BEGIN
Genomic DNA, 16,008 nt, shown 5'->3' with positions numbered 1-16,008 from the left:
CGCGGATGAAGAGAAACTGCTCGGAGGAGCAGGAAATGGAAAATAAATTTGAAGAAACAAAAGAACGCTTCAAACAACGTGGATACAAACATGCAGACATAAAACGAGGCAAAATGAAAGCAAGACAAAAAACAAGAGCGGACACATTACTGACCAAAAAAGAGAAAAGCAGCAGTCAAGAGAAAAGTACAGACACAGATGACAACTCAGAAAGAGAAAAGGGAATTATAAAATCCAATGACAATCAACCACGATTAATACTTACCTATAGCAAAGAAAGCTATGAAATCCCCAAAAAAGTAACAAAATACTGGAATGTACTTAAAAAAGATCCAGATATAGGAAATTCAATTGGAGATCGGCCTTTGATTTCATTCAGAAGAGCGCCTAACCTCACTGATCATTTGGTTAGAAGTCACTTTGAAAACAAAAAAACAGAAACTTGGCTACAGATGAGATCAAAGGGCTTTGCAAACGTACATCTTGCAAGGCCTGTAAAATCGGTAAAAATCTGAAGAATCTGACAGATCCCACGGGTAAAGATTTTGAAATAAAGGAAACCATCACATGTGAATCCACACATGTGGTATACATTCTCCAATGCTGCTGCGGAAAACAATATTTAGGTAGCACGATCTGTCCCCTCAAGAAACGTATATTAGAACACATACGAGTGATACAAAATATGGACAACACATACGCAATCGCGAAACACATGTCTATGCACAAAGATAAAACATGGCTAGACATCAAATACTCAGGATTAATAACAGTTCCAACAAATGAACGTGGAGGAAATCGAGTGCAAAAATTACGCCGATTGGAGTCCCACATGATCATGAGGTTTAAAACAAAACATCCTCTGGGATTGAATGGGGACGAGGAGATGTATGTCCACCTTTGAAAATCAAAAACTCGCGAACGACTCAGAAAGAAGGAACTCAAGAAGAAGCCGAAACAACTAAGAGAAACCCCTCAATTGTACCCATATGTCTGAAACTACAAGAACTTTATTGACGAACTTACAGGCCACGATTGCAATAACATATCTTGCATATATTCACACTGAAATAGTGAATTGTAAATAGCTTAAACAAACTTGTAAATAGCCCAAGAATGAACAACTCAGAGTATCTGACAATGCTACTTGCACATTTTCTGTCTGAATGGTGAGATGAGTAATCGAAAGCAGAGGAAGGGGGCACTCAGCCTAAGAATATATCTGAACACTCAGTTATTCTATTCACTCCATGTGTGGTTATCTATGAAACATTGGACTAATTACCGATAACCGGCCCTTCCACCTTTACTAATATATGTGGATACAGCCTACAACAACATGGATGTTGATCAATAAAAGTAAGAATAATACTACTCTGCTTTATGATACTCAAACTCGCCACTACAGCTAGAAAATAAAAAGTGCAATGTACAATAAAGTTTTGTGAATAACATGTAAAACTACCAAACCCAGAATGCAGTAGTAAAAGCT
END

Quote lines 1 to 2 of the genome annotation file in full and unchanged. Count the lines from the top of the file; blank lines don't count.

Genomic DNA, 16,008 nt, shown 5'->3' with positions numbered 1-16,008 from the left:
CGCGGATGAAGAGAAACTGCTCGGAGGAGCAGGAAATGGAAAATAAATTTGAAGAAACAAAAGAACGCTTCAAACAACGTGGATACAAACATGCAGACATAAAACGAGGCAAAATGAAAGCAAGACAAAAAACAAGAGCGGACACATTACTGACCAAAAAAGAGAAAAGCAGCAGTCAAGAGAAAAGTACAGACACAGATGACAACTCAGAAAGAGAAAAGGGAATTATAAAATCCAATGACAATCAACCACGATTAATACTTACCTATAGCAAAGAAAGCTATGAAATCCCCAAAAAAGTAACAAAATACTGGAATGTACTTAAAAAAGATCCAGATATAGGAAATTCAATTGGAGATCGGCCTTTGATTTCATTCAGAAGAGCGCCTAACCTCACTGATCATTTGGTTAGAAGTCACTTTGAAAACAAAAAAACAGAAACTTGGCTACAGATGAGATCAAAGGGCTTTGCAAACGTACATCTTGCAAGGCCTGTAAAATCGGTAAAAATCTGAAGAATCTGACAGATCCCACGGGTAAAGATTTTGAAATAAAGGAAACCATCACATGTGAATCCACACATGTGGTATACATTCTCCAATGCTGCTGCGGAAAACAATATTTAGGTAGCACGATCTGTCCCCTCAAGAAACGTATATTAGAACACATACGAGTGATACAAAATATGGACAACACATACGCAATCGCGAAACACATGTCTATGCACAAAGATAAAACATGGCTAGACATCAAATACTCAGGATTAATAACAGTTCCAACAAATGAACGTGGAGGAAATCGAGTGCAAAAATTACGCCGATTGGAGTCCCACATGATCATGAGGTTTAAAACAAAACATCCTCTGGGATTGAATGGGGACGAGGAGATGTATGTCCACCTTTGAAAATCAAAAACTCGCGAACGACTCAGAAAGAAGGAACTCAAGAAGAAGCCGAAACAACTAAGAGAAACCCCTCAATTGTACCCATATGTCTGAAACTACAAGAACTTTATTGACGAACTTACAGGCCACGATTGCAATAACATATCTTGCATATATTCACACTGAAATAGTGAATTGTAAATAGCTTAAACAAACTTGTAAATAGCCCAAGAATGAACAACTCAGAGTATCTGACAATGCTACTTGCACATTTTCTGTCTGAATGGTGAGATGAGTAATCGAAAGCAGAGGAAGGGGGCACTCAGCCTAAGAATATATCTGAACACTCAGTTATTCTATTCACTCCATGTGTGGTTATCTATGAAACATTGGACTAATTACCGATAACCGGCCCTTCCACCTTTACTAATATATGTGGATACAGCCTACAACAACATGGATGTTGATCAATAAAAGTAAGAATAATACTACTCTGCTTTATGATACTCAAACTCGCCACTACAGCTAGAAAATAAAAAGTGCAATGTACAATAAAGTTTTGTGAATAACATGTAAAACTACCAAACCCAGAATGCAGTAGTAAAAGCT